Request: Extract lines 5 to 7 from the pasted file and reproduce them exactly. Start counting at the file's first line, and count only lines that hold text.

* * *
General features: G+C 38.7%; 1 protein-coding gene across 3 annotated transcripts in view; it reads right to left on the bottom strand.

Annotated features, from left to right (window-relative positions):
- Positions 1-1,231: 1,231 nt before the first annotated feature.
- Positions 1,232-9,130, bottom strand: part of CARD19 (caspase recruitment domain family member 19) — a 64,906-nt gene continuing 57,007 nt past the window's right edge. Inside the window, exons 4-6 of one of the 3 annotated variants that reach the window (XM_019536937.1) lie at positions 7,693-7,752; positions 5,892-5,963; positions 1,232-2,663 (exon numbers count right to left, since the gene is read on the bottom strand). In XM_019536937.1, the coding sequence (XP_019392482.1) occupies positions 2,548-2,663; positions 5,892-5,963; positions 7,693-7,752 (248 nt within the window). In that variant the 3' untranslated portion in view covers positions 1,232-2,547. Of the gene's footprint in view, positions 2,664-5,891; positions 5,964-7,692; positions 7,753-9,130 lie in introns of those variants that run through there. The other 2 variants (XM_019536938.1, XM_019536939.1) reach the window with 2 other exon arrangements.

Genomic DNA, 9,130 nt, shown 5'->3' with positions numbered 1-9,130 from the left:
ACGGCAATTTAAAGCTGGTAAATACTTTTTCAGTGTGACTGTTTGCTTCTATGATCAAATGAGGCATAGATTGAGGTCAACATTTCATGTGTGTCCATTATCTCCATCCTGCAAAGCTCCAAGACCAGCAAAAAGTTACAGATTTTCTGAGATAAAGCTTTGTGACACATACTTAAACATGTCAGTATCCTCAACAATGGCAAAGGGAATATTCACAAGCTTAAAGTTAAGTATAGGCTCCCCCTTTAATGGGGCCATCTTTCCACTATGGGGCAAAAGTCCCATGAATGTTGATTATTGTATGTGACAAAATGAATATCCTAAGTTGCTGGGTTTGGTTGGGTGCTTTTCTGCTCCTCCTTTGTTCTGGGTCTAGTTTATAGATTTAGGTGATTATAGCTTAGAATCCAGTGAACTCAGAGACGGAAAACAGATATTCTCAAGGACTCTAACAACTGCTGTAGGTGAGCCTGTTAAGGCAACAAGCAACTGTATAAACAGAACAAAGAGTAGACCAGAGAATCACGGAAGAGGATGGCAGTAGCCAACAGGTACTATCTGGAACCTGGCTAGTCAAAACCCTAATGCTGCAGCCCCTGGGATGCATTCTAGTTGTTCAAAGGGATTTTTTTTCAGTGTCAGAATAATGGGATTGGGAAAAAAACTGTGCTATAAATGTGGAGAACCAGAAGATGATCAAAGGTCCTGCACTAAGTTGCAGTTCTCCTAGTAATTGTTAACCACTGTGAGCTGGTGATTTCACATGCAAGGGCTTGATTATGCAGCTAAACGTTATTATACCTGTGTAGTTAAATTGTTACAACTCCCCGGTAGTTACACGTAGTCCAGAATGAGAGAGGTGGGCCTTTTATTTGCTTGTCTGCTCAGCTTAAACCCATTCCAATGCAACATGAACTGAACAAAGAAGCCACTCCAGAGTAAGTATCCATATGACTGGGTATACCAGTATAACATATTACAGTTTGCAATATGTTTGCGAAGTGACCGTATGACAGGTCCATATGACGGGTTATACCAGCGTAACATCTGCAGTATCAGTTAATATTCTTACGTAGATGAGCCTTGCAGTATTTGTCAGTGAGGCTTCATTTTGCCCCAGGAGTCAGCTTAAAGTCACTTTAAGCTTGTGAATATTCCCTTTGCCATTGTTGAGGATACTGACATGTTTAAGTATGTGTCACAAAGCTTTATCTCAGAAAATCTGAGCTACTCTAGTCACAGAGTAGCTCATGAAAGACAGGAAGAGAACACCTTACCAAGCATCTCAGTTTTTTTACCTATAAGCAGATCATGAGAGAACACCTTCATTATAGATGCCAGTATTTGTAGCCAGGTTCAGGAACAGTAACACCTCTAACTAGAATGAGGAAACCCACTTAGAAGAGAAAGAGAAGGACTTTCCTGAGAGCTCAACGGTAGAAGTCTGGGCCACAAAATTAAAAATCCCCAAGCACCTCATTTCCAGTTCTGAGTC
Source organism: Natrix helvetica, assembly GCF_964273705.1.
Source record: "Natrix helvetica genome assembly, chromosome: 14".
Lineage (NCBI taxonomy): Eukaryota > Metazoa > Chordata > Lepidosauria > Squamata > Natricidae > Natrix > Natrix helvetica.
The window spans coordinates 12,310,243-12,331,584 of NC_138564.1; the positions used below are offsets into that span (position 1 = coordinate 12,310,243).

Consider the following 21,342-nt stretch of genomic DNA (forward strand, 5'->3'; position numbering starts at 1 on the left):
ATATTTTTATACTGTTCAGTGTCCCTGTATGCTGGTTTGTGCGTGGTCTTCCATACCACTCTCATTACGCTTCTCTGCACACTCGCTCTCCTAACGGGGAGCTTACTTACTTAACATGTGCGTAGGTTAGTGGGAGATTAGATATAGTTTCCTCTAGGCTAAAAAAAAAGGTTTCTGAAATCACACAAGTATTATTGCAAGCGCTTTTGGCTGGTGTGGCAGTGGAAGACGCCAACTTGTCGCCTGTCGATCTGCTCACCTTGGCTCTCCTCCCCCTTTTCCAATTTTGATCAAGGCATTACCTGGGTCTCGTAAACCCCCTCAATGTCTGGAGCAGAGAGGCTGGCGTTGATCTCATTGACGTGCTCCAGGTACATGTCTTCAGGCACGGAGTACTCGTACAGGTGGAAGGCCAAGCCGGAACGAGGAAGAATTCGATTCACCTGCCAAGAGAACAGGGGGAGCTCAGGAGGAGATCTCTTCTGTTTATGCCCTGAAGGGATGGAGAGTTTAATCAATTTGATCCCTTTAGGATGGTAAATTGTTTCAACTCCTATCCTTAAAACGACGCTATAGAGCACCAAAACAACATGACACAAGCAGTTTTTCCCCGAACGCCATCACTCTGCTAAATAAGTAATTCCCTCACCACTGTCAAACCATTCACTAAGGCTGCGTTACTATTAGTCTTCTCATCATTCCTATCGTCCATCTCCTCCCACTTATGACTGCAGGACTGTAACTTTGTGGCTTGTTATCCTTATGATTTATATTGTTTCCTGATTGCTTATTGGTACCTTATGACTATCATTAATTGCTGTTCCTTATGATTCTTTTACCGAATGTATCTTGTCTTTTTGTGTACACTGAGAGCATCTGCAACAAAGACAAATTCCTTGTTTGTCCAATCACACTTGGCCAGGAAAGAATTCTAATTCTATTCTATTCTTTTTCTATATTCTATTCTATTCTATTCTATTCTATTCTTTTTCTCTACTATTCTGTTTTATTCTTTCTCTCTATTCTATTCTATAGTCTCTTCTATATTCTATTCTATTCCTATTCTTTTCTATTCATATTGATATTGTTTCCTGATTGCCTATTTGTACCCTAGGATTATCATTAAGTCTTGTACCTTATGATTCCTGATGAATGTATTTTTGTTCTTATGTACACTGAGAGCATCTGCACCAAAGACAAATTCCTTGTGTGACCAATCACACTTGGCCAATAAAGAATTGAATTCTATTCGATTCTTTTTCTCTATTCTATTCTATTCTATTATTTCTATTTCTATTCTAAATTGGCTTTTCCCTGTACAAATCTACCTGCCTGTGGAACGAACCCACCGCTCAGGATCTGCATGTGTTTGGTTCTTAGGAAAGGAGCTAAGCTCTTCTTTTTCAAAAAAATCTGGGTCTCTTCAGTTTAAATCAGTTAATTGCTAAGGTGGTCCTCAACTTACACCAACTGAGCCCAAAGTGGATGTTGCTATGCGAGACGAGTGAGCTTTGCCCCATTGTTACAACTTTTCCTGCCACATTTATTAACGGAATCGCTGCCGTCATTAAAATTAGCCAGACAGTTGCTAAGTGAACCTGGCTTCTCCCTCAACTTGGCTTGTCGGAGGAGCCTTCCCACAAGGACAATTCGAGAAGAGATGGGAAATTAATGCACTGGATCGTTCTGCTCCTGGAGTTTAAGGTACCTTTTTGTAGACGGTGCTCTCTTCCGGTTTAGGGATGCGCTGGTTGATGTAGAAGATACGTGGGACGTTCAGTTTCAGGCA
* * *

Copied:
Genomic DNA, 9,130 nt, shown 5'->3' with positions numbered 1-9,130 from the left:
ACGGCAATTTAAAGCTGGTAAATACTTTTTCAGTGTGACTGTTTGCTTCTATGATCAAATGAGGCATAGATTGAGGTCAACATTTCATGTGTGTCCATTATCTCCATCCTGCAAAGCTCCAAGACCAGCAAAAAGTTACAGATTTTCTGAGATAAAGCTTTGTGACACATACTTAAACATGTCAGTATCCTCAACAATGGCAAAGGGAATATTCACAAGCTTAAAGTTAAGTATAGGCTCCCCCTTTAATGGGGCCATCTTTCCACTATGGGGCAAAAGTCCCATGAATGTTGATTATTGTATGTGACAAAATGAATATCCTAAGTTGCTGGGTTTGGTTGGGTGCTTTTCTGCTCCTCCTTTGTTCTGGGTCTAGTTTATAGATTTAGGTGATTATAGCTTAGAATCCAGTGAACTCAGAGACGGAAAACAGATATTCTCAAGGACTCTAACAACTGCTGTAGGTGAGCCTGTTAAGGCAACAAGCAACTGTATAAACAGAACAAAGAGTAGACCAGAGAATCACGGAAGAGGATGGCAGTAGCCAACAGGTACTATCTGGAACCTGGCTAGTCAAAACCCTAATGCTGCAGCCCCTGGGATGCATTCTAGTTGTTCAAAGGGATTTTTTTTCAGTGTCAGAATAATGGGATTGGGAAAAAAACTGTGCTATAAATGTGGAGAACCAGAAGATGATCAAAGGTCCTGCACTAAGTTGCAGTTCTCCTAGTAATTGTTAACCACTGTGAGCTGGTGATTTCACATGCAAGGGCTTGATTATGCAGCTAAACGTTATTATACCTGTGTAGTTAAATTGTTACAACTCCCCGGTAGTTACACGTAGTCCAGAATGAGAGAGGTGGGCCTTTTATTTGCTTGTCTGCTCAGCTTAAACCCATTCCAATGCAACATGAACTGAACAAAGAAGCCACTCCAGAGTAAGTATCCATATGACTGGGTATACCAGTATAACATATTACAGTTTGCAATATGTTTGCGAAGTGACCGTATGACAGGTCCATATGACGGGTTATACCAGCGTAACATCTGCAGTATCAGTTAATATTCTTACGTAGATGAGCCTTGCAGTATTTGTCAGTGAGGCTTCATTTTGCCCCAGGAGTCAGCTTAAAGTCACTTTAAGCTTGTGAATATTCCCTTTGCCATTGTTGAGGATACTGACATGTTTAAGTATGTGTCACAAAGCTTTATCTCAGAAAATCTGAGCTACTCTAGTCACAGAGTAGCTCATGAAAGACAGGAAGAGAACACCTTACCAAGCATCTCAGTTTTTTTACCTATAAGCAGATCATGAGAGAACACCTTCATTATAGATGCCAGTATTTGTAGCCAGGTTCAGGAACAGTAACACCTCTAACTAGAATGAGGAAACCCACTTAGAAGAGAAAGAGAAGGACTTTCCTGAGAGCTCAACGGTAGAAGTCTGGGCCACAAAATTAAAAATCCCCAAGCACCTCATTTCCAGTTCTGAGTC
Source organism: Natrix helvetica, assembly GCF_964273705.1.